Crystallography365

Blogging a crystal structure a day in 2014

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Helen Maynard-Casely

Sign of an impact – Stishovite

What does it look like?

The crystal structure of stishovite, image generated by the VESTA (Visualisation for Electronic and STructual analysis) software http://jp-minerals.org/vesta/en/.

The crystal structure of stishovite. Image generated by the VESTA (Visualisation for Electronic and STructural analysis) software http://jp-minerals.org/vesta/en/.

What is it?

As we're coming up to the home straight of the Crystallography 365 project, crystal structures keep popping up that have us questioning 'how have we not done that one yet!'. Today's material, stishovite, is a further polymorph of silica but one that's extremely dense. In fact, so dense it was quickly realised that no 'Earthly' process could have formed it.

It was first made in the laboratory in 1961, within a high pressure press, by a Russian scientist called Sergey Stishov. The pressures he used to form this are so great, that the silicon atoms are forced to bond with six oxygen atoms, whereas normally they are content to be associated with four. It's actually the same structure as the rutile family of compounds.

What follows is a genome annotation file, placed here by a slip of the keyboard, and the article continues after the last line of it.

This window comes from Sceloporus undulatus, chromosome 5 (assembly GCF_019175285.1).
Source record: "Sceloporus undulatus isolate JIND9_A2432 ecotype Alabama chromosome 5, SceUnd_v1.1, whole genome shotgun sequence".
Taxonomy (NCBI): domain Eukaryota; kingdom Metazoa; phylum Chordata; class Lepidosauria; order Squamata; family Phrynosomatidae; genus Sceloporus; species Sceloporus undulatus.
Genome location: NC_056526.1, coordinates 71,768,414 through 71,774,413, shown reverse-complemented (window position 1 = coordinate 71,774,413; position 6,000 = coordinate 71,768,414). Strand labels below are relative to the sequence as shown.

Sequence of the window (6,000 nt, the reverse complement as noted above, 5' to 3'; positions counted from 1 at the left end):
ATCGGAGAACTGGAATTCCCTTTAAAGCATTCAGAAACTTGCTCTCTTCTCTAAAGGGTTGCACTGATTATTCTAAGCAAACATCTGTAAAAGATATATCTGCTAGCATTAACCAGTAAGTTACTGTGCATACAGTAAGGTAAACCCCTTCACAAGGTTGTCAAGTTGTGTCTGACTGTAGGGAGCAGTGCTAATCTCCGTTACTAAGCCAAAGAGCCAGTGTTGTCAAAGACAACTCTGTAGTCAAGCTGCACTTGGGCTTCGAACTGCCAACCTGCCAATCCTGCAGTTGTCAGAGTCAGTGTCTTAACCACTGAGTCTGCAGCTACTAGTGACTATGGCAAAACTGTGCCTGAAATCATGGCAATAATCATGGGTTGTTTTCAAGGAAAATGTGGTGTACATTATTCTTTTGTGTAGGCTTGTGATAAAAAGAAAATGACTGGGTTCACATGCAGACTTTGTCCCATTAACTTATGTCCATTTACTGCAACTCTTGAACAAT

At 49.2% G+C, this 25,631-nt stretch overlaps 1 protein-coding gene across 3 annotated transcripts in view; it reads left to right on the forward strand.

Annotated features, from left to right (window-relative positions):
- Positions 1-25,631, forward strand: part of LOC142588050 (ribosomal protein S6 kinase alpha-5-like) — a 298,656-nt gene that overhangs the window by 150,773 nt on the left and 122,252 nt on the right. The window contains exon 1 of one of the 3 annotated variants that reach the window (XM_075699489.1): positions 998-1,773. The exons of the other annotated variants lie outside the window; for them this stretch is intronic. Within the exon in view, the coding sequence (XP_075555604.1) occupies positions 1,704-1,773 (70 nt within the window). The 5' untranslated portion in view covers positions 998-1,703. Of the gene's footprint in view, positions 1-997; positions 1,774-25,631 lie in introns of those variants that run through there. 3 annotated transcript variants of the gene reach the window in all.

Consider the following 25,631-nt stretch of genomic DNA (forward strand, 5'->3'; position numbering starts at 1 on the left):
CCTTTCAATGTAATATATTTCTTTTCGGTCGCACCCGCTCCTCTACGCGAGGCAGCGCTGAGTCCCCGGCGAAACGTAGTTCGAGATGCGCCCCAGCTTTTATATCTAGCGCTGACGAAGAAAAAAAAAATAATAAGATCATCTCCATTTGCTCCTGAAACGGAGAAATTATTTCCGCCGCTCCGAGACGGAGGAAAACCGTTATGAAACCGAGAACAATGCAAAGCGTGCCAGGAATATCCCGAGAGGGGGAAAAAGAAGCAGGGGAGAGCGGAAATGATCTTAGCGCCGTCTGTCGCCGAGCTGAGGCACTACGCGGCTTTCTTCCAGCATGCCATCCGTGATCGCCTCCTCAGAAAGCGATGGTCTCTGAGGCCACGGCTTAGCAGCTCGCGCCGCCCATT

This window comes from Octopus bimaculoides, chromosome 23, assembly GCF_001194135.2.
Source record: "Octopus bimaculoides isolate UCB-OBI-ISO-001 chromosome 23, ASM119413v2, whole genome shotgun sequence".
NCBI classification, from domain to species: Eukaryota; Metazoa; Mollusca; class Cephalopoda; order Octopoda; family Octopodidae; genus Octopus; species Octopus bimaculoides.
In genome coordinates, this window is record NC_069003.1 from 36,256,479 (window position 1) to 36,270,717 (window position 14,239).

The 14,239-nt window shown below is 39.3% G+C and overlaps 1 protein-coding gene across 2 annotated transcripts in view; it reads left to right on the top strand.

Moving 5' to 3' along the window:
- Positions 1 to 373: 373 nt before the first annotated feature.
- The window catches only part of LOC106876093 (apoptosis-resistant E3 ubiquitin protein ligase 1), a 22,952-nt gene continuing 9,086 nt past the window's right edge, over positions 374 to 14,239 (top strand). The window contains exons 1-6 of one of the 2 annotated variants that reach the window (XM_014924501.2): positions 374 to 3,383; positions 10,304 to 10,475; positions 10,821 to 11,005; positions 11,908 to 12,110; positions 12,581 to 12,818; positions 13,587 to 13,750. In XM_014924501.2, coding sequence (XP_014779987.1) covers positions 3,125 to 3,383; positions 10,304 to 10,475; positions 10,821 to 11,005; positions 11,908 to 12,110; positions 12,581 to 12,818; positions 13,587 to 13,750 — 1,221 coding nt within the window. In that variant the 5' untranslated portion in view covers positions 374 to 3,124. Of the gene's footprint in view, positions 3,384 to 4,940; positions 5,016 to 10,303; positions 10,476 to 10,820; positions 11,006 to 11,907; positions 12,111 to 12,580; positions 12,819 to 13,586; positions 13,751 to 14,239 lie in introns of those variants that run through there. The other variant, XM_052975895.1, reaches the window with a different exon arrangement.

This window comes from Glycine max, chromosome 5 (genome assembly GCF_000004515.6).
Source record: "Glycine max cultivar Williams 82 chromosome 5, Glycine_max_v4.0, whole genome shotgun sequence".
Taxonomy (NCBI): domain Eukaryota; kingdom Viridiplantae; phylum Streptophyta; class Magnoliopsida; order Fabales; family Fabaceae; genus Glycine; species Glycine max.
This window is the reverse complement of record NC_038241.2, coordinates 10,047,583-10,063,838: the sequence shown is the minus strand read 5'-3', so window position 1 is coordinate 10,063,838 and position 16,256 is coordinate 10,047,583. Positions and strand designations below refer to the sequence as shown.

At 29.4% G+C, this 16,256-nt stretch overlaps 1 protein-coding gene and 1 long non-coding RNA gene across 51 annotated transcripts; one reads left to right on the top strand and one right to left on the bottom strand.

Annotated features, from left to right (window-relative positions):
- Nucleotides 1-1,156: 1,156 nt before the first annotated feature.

A year later a geologist, Edward Chou, discovered the very same material in the bottom of Meteor Crater, Arizona, USA, making it a mineral which he named after Stishov. Finding stishovite in the field has now become a way of identifying sites of impact craters, as well as revealing when a 'rock' is, in fact, a meteorite.

Where did the structure come from?

The structure we've pictured comes from the determination from a piece of stishovite found in Meteor Crater, USA. It's #9007530 in the Crystallography Open Database.

Tags: high pressure   silica   mineral   impact   rutile